[0121] In all cases, taking the above-discussed matters into consideration, the values of the parameters “y”, “ω”, “P”, “T”, and “F” must be selected such that the aforesaid conditional equation is satisfied before the focusing mechanism for the photographing lens system 67 can be suitably and properly operated in the manual focussing manner.

[0122] For example, when a ⅓ inch CCD image sensor (74) is utilized, the parameters “y”, “ω”, “P”, “T”, and “F” may be selected as follows:

[0123] y=2.98 mm

[0124] ω=0.06231 rad (3.57°)

[0125] P=0.0047 mm (4.7 μm)

[0126] T=0.78

[0127] F=4

[0128] In this case, the value of “y2/[1000ΧPF(ω/T)2]” is “74”.

[0129] Also, when a 1/2.7 inch image sensor (74) is utilized, the parameters “y”, “ω”, “P”, “T”, and “F” may be selected as follows:

[0130] y=3.32 mm

[0131] ω=0.06231 rad (3.57°)

[0132] P=0.0042 mm (4.2 μm)

[0133] T=0.70

[0134] F=4

[0135] In this case, the value of “y2/[1000ΧPF(ω/T)2]” is “83”.

[0136]FIG. 8, similar to FIG. 7, shows a modification of the aforesaid embodiment of the binocular telescope containing the digital camera. Note, in FIG. 8, the features similar to those of FIG. 7 are indicated by the same references.

[0137] In the modified embodiment shown in FIG. 8, the focussing mechanism or movement-conversion mechanism for both the right and left telescopic lens systems 12R and 12L is formed by a cam groove 98 formed around the outer wall surface of the tubular shaft 54, and a stub-like cam follower 100, which protrudes from the inner wall surface of the annular member 62, and which is engaged in the cam groove 98. Note, in FIG. 8, the cam groove 98 is shown by a broken line as being developed and spread over a plane. Thus, similar to the aforesaid embodiment, the rotational movement of the rotary wheel 56 is converted into a translational movement of both the right optical system (16R, 18R) and the left optical system (16L, 18L).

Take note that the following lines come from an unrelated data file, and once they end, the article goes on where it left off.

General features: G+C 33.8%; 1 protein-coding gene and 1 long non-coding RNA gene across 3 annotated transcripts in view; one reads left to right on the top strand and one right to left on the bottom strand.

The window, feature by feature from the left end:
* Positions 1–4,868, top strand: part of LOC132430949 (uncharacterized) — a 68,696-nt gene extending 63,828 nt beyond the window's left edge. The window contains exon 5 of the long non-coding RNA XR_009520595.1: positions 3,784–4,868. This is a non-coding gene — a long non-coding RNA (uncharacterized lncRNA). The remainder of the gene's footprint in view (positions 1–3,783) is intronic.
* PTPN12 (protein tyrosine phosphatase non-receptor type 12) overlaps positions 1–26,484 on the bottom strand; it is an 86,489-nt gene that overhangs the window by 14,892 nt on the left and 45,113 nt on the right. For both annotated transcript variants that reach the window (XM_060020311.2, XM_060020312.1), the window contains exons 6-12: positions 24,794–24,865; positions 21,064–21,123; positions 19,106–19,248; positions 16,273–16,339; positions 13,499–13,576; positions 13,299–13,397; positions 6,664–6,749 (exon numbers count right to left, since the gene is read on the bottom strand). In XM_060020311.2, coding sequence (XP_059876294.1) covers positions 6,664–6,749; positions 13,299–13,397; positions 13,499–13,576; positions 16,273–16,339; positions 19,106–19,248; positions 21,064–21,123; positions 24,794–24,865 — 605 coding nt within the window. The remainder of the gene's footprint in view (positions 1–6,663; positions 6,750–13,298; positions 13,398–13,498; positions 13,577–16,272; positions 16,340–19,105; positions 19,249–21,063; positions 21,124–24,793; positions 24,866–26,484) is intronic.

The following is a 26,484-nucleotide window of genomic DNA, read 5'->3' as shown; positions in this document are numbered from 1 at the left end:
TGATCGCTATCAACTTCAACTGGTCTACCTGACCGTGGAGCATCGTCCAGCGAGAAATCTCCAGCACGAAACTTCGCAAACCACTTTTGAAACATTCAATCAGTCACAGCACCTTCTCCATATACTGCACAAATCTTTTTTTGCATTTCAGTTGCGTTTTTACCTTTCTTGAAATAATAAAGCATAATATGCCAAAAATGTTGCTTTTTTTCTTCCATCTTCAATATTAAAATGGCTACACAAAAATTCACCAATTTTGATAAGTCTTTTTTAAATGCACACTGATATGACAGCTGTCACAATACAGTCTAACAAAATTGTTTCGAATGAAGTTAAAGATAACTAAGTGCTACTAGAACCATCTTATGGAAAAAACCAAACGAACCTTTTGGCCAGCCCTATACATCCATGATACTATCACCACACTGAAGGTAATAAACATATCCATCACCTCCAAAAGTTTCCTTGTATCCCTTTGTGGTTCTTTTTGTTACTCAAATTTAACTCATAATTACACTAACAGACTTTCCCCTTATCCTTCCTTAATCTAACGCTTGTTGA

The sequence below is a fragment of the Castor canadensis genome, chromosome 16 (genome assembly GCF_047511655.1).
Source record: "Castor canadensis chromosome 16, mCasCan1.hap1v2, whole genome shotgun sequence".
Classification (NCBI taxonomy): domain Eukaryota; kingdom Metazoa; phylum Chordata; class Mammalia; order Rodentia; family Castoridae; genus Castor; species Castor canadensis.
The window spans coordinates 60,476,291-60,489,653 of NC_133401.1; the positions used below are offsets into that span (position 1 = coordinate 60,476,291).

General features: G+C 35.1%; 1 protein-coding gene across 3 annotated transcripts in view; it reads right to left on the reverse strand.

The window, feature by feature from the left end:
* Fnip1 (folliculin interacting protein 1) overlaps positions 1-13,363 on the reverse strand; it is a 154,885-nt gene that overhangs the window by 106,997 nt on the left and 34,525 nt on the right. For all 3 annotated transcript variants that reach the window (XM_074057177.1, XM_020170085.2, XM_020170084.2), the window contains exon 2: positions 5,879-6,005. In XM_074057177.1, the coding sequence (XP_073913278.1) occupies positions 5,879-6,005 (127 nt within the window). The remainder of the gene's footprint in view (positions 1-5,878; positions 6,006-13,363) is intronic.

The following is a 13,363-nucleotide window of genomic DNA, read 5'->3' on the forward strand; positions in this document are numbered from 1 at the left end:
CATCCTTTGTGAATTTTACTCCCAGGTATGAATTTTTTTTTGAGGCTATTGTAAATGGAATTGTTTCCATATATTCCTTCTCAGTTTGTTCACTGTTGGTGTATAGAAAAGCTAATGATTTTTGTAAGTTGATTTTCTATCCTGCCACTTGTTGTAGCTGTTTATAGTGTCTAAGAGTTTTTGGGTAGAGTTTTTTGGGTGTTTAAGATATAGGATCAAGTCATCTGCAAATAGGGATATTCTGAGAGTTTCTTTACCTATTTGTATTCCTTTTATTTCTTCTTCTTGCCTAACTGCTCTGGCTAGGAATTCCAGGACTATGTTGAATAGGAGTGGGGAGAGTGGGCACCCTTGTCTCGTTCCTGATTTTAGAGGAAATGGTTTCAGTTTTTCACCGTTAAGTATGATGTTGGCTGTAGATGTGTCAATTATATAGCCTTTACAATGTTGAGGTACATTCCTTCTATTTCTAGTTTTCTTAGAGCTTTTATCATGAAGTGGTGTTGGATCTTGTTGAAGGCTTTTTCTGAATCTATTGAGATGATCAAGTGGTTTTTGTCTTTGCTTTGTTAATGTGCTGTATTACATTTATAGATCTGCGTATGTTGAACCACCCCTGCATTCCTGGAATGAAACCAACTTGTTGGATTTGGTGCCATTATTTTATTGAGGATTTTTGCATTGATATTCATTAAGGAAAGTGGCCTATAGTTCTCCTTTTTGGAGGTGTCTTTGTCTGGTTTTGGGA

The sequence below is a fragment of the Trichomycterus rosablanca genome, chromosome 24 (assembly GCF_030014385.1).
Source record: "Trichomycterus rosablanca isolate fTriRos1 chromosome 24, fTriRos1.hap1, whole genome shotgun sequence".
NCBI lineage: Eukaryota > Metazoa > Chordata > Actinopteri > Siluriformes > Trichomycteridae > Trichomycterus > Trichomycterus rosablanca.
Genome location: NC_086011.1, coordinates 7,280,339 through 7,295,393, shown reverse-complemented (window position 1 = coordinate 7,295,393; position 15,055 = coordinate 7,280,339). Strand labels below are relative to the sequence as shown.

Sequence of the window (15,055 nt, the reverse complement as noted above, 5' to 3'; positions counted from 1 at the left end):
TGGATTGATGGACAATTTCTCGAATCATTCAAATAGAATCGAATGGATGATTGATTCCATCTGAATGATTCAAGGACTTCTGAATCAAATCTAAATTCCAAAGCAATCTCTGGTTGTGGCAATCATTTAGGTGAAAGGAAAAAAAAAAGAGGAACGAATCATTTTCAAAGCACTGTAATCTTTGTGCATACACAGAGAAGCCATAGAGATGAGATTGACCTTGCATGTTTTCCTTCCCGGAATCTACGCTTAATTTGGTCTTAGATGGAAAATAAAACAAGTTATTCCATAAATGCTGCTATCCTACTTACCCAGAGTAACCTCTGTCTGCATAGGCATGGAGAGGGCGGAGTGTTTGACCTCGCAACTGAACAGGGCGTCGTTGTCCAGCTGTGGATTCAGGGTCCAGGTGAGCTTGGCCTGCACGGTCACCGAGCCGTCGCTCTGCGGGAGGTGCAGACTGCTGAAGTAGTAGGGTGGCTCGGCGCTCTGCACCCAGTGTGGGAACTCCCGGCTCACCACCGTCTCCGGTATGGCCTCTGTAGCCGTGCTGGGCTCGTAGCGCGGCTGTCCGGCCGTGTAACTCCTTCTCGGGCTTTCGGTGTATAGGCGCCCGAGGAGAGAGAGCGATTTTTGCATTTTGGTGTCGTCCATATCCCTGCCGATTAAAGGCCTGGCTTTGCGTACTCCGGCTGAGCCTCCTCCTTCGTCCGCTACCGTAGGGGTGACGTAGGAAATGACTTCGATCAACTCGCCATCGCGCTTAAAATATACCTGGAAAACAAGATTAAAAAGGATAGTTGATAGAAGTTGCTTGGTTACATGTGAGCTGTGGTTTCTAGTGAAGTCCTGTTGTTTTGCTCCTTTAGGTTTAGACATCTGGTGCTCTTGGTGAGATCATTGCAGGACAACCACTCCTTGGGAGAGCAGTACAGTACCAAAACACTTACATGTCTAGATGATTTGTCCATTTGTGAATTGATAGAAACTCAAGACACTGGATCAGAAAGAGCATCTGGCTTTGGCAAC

[0138] Also, in the modified embodiment, the focussing mechanism or movement-conversion mechanism for the photographing lens system 67 is formed by a cam groove 102 formed around the inner wall surface of the tubular shaft 54, and a stub-like cam follower 104, which protrudes from the outer wall surface of the lens barrel 66, and which is engaged in the cam groove 102. Note, similar to the cam groove 98, the cam groove 102 is shown by a broken line as being developed and spread over a plane. Thus, similar to the aforesaid embodiment, the rotational movement of the rotary wheel 56 is converted into a translational movement of the lens barrel 66.

[0139] As is apparent from FIG. 8, the cam grooves 98 and 102 are reversely oriented with respect to each other. Accordingly, when both the erecting prism system (16R, 16L) and the ocular lens system (18R, 18L) are moved rearward away from the corresponding objective lens system (14R, 14L) by manually driving the rotary wheel 56, the lens barrel 66 is moved forward away from the CCD image sensor 74. Thus, similar to the aforesaid embodiment, when the rearward movement of the both the erecting prism system (16R, 16L) and the ocular lens systems (18R, 18L) is performed so as to bring a near object into focus in the telescopic lens system (12R, 12L), it is possible to focus the observed near object on the light-receiving surface of the CCD image sensor 74 due to the forward movement of the lens barrel 66, and therefore, the photographing lens system 67.